We’re Asle and Beate, two Norwegians exploring the world together. Here’s the story of how we met in Bangkok in 2000. How we got to know each other over Singha beers in the sleaziest strip joint in the Patpong District while the famous Sex On A Flying Motorsycle Show was being performed above the bar. How we started planning for a big trip around the world almost immediately, and how death and disease promptly intervened and forced us to put our plans on hold for several years.
Unlikely Bangkok encounter
Asle was on his way home after three weeks of island hopping in Thailand with three mates, doing the obligatory final pit stop in Bangkok stocking up on souvenirs and Sang Som (the Thai rum that has shown many backpackers a great time, but often relieved them of the ability to remember any of it). Beate was heading in the opposite direction and had just arrived in Thailand’s capital with a friend. Asle and said friend had recently been acquainted back home, and now we somehow found each other in the perplexing chaos of Bangkok.
We spent the day in Bangkok together, all six of us, sightseeing and talking about recent adventures and future plans. Later that evening the two of us got to know each other better in one of the pubs on Chao San Road where we hit it off instantly and talked for a long time. As the evening went on, the stream of Singha beer seemed to slowly boost our boldness, and the guys finally revealed their original plans for the evening: to witness first hand the darker side of the city. Soon we found ourselves in a taxi, racing through the hazy, sparkling streets of nighttime Bangkok towards the Patpong District.
This is how we ended up spending our first evening together in a strip joint in one of Bangkok’s most notorious neighbourhoods. The show on offer was just as advertised in our trusted Lonely Planet, in it’s weird and dull sleaziness, reaching it’s unmezmerizing finale as a huge Harley Davidson was lowered on wires from the ceiling above the bar, It’s two female riders wearing invisible biker outfits. But by now we were so deep in conversation at the bar that we only intermittently noticed the immorality that took place only a few feet away.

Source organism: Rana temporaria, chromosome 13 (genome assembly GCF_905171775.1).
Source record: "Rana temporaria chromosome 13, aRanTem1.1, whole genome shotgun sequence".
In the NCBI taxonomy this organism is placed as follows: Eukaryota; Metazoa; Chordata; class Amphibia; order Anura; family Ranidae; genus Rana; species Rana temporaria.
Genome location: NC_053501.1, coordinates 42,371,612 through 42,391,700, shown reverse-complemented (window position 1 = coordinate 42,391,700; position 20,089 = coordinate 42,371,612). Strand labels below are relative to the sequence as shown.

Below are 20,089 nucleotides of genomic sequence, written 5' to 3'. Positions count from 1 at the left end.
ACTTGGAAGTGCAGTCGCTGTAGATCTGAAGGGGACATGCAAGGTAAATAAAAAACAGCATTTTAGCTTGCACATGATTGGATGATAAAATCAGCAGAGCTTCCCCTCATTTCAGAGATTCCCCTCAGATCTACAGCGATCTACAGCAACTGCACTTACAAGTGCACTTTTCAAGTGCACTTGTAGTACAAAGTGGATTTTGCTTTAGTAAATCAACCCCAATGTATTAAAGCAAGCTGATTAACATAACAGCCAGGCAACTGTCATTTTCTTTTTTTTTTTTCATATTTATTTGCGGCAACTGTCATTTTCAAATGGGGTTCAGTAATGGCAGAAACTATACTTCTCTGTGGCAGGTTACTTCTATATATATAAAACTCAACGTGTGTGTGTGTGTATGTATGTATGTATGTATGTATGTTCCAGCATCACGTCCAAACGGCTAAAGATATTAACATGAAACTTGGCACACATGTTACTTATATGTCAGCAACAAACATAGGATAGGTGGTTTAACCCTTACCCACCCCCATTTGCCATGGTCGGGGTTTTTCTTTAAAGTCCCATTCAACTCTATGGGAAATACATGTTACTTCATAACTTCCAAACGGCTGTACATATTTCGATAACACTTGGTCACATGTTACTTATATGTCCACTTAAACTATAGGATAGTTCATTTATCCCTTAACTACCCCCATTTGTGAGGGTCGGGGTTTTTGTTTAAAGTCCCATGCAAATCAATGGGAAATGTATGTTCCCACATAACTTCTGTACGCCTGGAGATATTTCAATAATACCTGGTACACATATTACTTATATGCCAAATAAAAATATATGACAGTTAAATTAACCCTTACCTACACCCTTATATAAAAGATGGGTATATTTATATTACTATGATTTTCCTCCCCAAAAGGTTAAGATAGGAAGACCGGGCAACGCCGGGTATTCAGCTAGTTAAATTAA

Happy Bangkok campers, us in the middle / The Mymom Beer House (Click images to enlarge)
Jazz, love and The Far Side
The next day the guys flew back home, while the girls continued their Thai adventure for one month. Back home we would later meet regularly with our now common friends, and Beate started showing up at Asle’s band rehearsals. Little did he know then of her thoughts as she sat in the room watching him play and sing, but she was already falling in love – and so was he. Every now and then we would walk from rehearsal to a popular club close by, where a local jazz-band held regular sunday gigs that always got the small but packed room in an insane frenzy. Later, that Christmas, we met in the same club to exchange Christmas gifts, and left the place officially a couple, sealed by our first kiss under a lamp post before we reluctantly had to go our separate ways. In Asle’s hand as he floated home was a gift-wrapped Gary Larson’s The Far Side calendar for 2001, and still, in one of our many boxes of memorabilia, is the page that marked our first year anniversary: December 22nd.
Our love of travel has taken us many places in the years since that day in Bankok, and we’ve had some great times and experiences together. We’ve been back to Thailand two times, backpacked Europe and visited our favourite city of Amsterdam frequently. In 2002 Beate spent six weeks in Tanzania on a student exchange program, and Asle joined her for the last two weeks. One week we spent chilling on the white beaches of Zanzibar, while the last week we went on a private safari in Selous Game Reserve. It was an experience we’ve never forgotten. Since the beginning we talked often about doing a long trip around the world. We started collecting notes on places we would like to go and things we’d like to see, and slowly prepared ourselves for what we thought would take place at least before we hit thirty. But it was not to be. In 2005 Beate’s stomach started acting up following two heavy rounds of antibiotics, and a series of unfortunate events was about to unfold.